The House Appropriations Committee proposed revisions to the state’s spending plan for the next two years, including $2 billion in financing for a new program, the School Construction Loan Rebate Program, to assist restore aged and decaying schools.
House Bill 563, presented by Deputy Majority Leader Israel O’Quinn of the Fifth District, established the program.
“The entire Southwest Virginia Legislative Delegation has worked on this with me, and we are excited to see this progress,” Delegate O’Quinn said. “Our delegation has banded together with local school divisions as well as other legislators and school divisions from across the state to tackle this issue. This year, we are finally moving the needle in a meaningful way that will actually solve the problem. I am very thankful that Appropriations Chairman Barry Knight and the Appropriations staff have worked to find a solution to Virginia’s crumbling schools. I am hopeful that this measure will be included in the Budget Conference Report.”
Local governments have been solely responsible for funding school building in Virginia. Schools were unable to address building issues on their campuses due to a lack of funding and no other options.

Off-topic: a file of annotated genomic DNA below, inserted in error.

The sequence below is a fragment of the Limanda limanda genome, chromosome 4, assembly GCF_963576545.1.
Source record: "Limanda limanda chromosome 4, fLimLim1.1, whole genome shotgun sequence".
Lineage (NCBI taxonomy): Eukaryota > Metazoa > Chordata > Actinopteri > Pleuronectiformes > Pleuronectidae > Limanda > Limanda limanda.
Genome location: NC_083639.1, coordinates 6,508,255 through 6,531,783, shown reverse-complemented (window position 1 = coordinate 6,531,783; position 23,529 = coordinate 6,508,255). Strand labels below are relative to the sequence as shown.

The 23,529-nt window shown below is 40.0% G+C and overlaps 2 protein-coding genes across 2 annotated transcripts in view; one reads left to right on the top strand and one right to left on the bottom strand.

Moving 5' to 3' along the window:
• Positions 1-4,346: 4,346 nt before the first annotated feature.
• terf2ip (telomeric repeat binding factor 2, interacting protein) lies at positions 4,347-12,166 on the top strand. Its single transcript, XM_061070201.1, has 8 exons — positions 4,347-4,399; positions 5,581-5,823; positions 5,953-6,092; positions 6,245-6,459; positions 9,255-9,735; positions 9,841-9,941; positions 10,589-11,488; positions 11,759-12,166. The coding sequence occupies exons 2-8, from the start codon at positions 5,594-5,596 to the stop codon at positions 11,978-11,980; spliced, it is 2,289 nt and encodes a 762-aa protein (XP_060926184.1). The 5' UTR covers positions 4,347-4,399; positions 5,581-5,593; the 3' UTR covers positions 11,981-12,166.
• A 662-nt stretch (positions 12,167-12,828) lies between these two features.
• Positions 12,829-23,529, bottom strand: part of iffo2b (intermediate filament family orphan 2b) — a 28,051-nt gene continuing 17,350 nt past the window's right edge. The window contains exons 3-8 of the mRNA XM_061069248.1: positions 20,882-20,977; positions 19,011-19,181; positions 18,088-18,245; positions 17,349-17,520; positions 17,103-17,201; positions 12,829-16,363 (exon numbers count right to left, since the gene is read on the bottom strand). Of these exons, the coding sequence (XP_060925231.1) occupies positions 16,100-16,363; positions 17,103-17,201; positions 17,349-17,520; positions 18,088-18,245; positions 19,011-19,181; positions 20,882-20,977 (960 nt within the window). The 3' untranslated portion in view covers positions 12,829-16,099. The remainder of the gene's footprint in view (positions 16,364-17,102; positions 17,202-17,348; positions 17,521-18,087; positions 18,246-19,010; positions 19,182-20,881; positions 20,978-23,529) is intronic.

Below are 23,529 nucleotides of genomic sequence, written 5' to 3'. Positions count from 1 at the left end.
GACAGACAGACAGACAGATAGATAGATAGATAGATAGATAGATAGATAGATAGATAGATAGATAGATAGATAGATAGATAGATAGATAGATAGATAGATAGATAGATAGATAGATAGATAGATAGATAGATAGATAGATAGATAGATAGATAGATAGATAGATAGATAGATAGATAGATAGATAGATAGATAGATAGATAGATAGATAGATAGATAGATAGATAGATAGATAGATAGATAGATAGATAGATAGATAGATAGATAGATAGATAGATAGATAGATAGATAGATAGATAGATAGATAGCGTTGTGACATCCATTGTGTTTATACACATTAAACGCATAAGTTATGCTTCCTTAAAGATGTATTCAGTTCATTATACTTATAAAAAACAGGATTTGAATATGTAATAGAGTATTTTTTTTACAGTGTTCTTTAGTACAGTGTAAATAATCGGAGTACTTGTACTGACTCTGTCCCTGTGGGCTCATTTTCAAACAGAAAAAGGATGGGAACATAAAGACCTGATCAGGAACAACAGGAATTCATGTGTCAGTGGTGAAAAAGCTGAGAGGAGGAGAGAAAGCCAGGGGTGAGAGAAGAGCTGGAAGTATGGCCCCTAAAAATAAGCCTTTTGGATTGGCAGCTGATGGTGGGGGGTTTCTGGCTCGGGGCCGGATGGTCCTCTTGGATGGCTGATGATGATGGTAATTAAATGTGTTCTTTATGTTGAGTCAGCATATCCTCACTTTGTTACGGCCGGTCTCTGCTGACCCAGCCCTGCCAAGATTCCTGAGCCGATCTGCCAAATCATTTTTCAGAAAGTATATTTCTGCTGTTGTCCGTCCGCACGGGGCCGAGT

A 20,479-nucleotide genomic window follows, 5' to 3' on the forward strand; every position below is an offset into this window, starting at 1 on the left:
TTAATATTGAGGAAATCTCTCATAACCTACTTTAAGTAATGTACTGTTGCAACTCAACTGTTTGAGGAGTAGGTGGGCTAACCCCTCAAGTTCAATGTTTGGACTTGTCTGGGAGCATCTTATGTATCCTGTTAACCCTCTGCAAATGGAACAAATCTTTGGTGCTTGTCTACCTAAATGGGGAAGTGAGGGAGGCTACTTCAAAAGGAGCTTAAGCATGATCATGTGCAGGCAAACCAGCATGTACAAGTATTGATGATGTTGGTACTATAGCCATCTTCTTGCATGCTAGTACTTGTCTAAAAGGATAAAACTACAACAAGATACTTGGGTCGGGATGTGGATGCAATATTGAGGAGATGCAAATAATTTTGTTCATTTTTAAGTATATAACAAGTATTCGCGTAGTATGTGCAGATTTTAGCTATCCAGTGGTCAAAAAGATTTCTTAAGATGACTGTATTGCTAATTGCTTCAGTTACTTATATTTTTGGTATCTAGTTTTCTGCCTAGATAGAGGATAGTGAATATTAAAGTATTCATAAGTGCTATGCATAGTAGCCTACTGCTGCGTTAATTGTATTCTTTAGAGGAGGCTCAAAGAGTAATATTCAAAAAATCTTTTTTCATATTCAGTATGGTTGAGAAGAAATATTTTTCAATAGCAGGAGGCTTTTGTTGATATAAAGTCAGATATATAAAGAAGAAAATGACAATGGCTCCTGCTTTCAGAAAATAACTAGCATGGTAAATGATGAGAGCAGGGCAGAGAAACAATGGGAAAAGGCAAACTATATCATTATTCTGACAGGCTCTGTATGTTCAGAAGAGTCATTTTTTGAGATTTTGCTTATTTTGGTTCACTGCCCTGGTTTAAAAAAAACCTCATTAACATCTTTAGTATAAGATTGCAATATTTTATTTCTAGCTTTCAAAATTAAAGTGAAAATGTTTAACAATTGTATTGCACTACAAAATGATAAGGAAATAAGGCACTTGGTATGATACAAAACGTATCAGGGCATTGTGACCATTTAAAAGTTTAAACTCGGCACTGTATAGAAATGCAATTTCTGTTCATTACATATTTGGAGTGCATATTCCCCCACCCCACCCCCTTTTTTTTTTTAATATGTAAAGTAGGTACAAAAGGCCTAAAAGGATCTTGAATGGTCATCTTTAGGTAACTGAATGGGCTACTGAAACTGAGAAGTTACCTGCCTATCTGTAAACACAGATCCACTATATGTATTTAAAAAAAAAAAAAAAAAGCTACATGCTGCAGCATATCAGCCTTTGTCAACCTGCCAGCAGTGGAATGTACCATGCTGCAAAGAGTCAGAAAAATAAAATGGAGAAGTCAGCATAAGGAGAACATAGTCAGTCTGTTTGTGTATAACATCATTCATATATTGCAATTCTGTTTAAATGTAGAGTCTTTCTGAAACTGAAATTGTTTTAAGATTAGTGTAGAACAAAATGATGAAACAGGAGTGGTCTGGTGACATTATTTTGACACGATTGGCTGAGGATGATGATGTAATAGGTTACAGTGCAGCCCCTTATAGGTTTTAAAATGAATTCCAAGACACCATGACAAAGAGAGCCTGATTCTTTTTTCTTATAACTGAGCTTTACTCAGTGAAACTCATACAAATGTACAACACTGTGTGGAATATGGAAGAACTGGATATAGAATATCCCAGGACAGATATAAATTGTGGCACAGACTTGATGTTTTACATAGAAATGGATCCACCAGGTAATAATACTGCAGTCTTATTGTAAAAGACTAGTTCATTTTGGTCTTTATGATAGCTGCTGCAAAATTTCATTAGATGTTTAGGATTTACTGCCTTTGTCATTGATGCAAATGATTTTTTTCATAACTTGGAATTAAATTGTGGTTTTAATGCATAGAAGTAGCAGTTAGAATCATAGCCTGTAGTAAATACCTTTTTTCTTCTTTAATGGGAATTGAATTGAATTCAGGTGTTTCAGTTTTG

There are two tiers to the School Construction Loan Rebate Program:
- Tier 1 will provide rebates for up to $1 billion in school construction projects for 30 percent of total principal and interest costs;
- Tier 2 will provide interest-free loans for up to $1 billion in school construction projects based on the 2021 Virginia Public School Authority (VPSA) bond insurance rate.
In the years 2022-2024, the program will be able to fund 80 new primary school projects.
Both the House and the Senate will draft budget proposals for consideration. In order for the School Building Loan Rebate Program to take effect, both houses must adopt it, although both have shown a desire to act on school construction financing this session.